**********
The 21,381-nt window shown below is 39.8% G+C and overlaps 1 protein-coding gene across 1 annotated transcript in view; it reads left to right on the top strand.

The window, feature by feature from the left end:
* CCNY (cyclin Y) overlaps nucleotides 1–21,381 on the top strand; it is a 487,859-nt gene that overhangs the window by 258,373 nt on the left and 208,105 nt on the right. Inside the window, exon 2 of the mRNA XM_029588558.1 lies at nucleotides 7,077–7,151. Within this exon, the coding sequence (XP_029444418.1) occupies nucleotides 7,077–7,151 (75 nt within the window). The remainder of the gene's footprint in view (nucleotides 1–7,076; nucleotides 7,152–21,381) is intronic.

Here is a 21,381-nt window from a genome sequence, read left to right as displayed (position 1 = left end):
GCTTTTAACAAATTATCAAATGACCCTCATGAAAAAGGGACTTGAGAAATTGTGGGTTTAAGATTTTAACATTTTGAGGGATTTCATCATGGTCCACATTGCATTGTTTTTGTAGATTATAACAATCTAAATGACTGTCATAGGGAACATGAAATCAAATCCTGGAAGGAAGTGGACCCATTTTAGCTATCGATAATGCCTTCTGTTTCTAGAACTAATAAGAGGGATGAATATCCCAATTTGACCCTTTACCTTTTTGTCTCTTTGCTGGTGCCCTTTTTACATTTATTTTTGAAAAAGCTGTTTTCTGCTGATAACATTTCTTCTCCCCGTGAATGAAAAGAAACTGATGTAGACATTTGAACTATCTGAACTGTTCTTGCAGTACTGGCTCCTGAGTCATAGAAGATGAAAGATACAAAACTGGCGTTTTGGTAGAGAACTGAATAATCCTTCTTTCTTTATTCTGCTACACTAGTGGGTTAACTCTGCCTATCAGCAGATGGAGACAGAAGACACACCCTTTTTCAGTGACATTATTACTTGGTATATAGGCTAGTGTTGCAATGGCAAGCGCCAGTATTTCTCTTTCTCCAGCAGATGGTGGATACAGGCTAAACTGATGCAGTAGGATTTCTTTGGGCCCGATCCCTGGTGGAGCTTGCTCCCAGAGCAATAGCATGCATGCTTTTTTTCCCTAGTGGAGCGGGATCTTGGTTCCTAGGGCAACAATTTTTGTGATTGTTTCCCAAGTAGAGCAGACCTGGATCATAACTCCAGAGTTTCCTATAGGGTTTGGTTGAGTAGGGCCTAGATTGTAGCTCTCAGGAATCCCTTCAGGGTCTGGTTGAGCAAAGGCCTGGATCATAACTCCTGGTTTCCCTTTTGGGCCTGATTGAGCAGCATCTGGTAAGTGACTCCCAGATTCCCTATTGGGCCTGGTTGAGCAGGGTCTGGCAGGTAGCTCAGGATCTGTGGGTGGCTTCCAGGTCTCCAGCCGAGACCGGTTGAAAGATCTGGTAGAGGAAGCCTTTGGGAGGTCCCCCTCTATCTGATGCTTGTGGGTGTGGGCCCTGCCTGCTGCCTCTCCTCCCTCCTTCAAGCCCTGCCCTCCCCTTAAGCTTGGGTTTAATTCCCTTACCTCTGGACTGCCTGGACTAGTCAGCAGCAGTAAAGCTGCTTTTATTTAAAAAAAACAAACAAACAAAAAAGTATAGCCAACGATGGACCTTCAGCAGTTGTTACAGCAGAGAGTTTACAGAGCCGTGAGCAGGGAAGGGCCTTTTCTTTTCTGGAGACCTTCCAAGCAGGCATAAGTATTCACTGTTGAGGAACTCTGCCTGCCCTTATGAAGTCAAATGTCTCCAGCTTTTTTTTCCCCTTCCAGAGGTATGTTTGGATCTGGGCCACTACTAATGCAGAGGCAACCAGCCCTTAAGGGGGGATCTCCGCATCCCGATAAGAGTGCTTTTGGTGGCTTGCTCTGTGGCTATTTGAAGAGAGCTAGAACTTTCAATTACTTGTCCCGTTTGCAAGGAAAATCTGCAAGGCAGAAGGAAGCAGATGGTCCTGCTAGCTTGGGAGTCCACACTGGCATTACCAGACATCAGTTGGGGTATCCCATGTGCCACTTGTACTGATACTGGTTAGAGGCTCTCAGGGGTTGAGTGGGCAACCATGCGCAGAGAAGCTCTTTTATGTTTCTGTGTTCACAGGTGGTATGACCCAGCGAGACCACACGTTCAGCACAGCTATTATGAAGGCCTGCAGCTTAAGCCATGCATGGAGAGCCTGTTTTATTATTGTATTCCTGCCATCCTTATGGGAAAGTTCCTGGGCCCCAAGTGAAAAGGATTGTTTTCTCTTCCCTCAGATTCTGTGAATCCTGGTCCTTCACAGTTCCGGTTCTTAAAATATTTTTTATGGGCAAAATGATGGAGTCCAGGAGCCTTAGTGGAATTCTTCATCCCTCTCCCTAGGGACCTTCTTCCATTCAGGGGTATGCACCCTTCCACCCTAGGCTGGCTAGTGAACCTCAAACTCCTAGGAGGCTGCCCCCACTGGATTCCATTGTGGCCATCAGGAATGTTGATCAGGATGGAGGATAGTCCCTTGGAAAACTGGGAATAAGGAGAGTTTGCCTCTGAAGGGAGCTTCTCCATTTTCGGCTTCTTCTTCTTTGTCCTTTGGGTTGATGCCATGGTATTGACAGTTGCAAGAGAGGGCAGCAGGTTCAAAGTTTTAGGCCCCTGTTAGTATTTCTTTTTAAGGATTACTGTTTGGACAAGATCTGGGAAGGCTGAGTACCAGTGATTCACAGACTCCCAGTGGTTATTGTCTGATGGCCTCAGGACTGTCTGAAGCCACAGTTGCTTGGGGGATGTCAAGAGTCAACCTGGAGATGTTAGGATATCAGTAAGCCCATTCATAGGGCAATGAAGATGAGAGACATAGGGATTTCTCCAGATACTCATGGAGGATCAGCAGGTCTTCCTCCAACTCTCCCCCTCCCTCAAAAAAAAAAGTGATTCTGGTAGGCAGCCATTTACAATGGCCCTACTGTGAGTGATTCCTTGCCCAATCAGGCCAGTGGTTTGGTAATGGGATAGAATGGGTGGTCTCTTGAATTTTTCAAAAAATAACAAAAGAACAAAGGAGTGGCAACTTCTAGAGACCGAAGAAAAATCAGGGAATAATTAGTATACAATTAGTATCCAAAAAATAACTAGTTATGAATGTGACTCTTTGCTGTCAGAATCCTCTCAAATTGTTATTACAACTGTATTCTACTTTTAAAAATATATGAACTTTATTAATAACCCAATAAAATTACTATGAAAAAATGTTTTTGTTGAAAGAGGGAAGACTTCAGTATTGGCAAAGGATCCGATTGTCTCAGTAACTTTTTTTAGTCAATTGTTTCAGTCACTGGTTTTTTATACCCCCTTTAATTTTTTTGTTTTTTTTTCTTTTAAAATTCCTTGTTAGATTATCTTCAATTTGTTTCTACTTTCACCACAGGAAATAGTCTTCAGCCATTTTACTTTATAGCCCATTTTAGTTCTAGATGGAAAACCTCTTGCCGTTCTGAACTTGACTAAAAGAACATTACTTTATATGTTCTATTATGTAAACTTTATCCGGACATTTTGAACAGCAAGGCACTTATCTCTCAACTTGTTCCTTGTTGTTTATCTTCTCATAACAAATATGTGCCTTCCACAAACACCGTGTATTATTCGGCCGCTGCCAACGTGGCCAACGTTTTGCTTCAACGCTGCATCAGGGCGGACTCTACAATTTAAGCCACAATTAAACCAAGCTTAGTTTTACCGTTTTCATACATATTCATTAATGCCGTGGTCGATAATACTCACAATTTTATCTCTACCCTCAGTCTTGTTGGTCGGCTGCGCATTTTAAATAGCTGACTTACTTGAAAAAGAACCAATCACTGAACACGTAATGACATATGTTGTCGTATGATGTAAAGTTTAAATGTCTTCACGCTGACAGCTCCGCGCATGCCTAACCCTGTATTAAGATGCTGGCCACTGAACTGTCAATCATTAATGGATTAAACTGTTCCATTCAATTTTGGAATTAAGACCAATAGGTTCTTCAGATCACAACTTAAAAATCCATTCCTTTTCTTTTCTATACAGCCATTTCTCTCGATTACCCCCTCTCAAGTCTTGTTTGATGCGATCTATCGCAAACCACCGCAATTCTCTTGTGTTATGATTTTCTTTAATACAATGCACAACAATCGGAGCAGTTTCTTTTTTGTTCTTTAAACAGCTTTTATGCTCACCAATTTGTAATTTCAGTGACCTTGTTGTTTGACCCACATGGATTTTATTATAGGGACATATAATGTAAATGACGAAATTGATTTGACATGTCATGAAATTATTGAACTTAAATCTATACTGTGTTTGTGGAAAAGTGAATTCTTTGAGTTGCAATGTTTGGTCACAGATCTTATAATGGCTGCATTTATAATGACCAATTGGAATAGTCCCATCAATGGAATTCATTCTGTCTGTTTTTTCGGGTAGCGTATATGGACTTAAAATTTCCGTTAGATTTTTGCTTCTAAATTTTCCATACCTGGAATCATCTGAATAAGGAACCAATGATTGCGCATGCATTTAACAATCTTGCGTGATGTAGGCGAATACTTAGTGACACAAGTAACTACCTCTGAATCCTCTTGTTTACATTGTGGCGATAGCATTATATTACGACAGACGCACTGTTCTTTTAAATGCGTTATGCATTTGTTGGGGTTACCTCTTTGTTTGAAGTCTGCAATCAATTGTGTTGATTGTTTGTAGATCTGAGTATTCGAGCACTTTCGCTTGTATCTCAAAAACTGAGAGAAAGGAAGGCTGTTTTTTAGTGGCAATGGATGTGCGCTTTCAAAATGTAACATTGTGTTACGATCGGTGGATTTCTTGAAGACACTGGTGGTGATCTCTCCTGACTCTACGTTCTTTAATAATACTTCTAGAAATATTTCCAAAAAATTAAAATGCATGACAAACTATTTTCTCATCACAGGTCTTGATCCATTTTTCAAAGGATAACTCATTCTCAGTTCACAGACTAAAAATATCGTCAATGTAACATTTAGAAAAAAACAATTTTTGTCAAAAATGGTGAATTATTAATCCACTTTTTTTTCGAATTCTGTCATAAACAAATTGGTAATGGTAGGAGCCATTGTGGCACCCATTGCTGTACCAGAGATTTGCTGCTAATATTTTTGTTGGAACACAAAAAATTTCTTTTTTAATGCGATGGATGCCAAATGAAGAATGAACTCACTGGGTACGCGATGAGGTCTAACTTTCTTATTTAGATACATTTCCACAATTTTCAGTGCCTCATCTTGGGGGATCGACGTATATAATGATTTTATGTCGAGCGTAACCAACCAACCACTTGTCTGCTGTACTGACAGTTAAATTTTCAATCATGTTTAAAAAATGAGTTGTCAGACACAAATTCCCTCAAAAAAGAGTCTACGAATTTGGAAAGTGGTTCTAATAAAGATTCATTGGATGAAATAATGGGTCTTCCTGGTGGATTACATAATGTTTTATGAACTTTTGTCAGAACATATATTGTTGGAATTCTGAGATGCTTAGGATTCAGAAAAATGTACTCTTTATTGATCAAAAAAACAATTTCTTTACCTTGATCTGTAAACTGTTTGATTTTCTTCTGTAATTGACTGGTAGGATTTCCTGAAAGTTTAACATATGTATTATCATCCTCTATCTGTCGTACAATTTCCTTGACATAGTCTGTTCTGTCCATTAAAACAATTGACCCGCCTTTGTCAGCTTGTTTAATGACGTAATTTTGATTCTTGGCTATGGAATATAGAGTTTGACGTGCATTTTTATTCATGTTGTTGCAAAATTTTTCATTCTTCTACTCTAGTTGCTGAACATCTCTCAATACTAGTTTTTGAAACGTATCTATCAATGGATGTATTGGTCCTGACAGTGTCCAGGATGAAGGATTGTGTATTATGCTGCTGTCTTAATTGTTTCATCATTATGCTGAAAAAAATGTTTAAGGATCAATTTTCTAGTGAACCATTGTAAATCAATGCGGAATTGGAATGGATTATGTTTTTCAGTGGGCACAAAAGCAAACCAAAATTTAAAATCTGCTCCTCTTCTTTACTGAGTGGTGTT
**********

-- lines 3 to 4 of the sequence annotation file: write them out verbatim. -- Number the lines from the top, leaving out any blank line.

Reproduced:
* CCNY (cyclin Y) overlaps nucleotides 1–21,381 on the top strand; it is a 487,859-nt gene that overhangs the window by 258,373 nt on the left and 208,105 nt on the right. Inside the window, exon 2 of the mRNA XM_029588558.1 lies at nucleotides 7,077–7,151. Within this exon, the coding sequence (XP_029444418.1) occupies nucleotides 7,077–7,151 (75 nt within the window). The remainder of the gene's footprint in view (nucleotides 1–7,076; nucleotides 7,152–21,381) is intronic.

Here is a 21,381-nt window from a genome sequence, read left to right as displayed (position 1 = left end):